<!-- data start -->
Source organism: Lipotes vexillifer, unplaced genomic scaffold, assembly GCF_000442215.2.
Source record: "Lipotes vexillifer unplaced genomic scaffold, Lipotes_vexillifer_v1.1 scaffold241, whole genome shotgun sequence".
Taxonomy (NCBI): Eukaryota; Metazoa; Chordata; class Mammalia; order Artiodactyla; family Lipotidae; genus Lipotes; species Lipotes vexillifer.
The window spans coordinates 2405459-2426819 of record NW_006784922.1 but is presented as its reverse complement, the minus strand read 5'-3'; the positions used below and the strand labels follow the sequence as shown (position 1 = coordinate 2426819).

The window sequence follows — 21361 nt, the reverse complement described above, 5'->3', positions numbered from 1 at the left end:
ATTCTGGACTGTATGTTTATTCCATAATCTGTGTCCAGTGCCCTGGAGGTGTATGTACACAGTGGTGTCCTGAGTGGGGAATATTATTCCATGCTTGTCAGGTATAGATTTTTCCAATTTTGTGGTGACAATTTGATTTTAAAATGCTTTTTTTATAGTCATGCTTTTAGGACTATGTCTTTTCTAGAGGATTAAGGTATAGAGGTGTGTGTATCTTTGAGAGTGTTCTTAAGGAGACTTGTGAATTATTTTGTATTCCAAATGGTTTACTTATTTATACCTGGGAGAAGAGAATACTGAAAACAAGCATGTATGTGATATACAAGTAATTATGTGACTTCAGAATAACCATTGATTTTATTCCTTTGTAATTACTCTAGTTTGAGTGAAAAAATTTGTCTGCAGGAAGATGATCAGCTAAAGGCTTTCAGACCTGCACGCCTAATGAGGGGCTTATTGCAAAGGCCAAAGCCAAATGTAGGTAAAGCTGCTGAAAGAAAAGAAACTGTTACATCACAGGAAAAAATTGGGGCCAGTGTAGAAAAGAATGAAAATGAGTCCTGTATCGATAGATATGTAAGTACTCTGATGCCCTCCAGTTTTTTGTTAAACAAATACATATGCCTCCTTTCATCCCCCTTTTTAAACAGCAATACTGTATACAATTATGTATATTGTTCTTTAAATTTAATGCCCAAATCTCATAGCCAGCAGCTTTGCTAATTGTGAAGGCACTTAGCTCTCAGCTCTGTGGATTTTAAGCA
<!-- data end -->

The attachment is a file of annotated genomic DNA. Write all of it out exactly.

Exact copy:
Source organism: Lipotes vexillifer, unplaced genomic scaffold, assembly GCF_000442215.2.
Source record: "Lipotes vexillifer unplaced genomic scaffold, Lipotes_vexillifer_v1.1 scaffold241, whole genome shotgun sequence".
Taxonomy (NCBI): Eukaryota; Metazoa; Chordata; class Mammalia; order Artiodactyla; family Lipotidae; genus Lipotes; species Lipotes vexillifer.
The window spans coordinates 2405459-2426819 of record NW_006784922.1 but is presented as its reverse complement, the minus strand read 5'-3'; the positions used below and the strand labels follow the sequence as shown (position 1 = coordinate 2426819).

The window sequence follows — 21361 nt, the reverse complement described above, 5'->3', positions numbered from 1 at the left end:
ATTCTGGACTGTATGTTTATTCCATAATCTGTGTCCAGTGCCCTGGAGGTGTATGTACACAGTGGTGTCCTGAGTGGGGAATATTATTCCATGCTTGTCAGGTATAGATTTTTCCAATTTTGTGGTGACAATTTGATTTTAAAATGCTTTTTTTATAGTCATGCTTTTAGGACTATGTCTTTTCTAGAGGATTAAGGTATAGAGGTGTGTGTATCTTTGAGAGTGTTCTTAAGGAGACTTGTGAATTATTTTGTATTCCAAATGGTTTACTTATTTATACCTGGGAGAAGAGAATACTGAAAACAAGCATGTATGTGATATACAAGTAATTATGTGACTTCAGAATAACCATTGATTTTATTCCTTTGTAATTACTCTAGTTTGAGTGAAAAAATTTGTCTGCAGGAAGATGATCAGCTAAAGGCTTTCAGACCTGCACGCCTAATGAGGGGCTTATTGCAAAGGCCAAAGCCAAATGTAGGTAAAGCTGCTGAAAGAAAAGAAACTGTTACATCACAGGAAAAAATTGGGGCCAGTGTAGAAAAGAATGAAAATGAGTCCTGTATCGATAGATATGTAAGTACTCTGATGCCCTCCAGTTTTTTGTTAAACAAATACATATGCCTCCTTTCATCCCCCTTTTTAAACAGCAATACTGTATACAATTATGTATATTGTTCTTTAAATTTAATGCCCAAATCTCATAGCCAGCAGCTTTGCTAATTGTGAAGGCACTTAGCTCTCAGCTCTGTGGATTTTAAGCA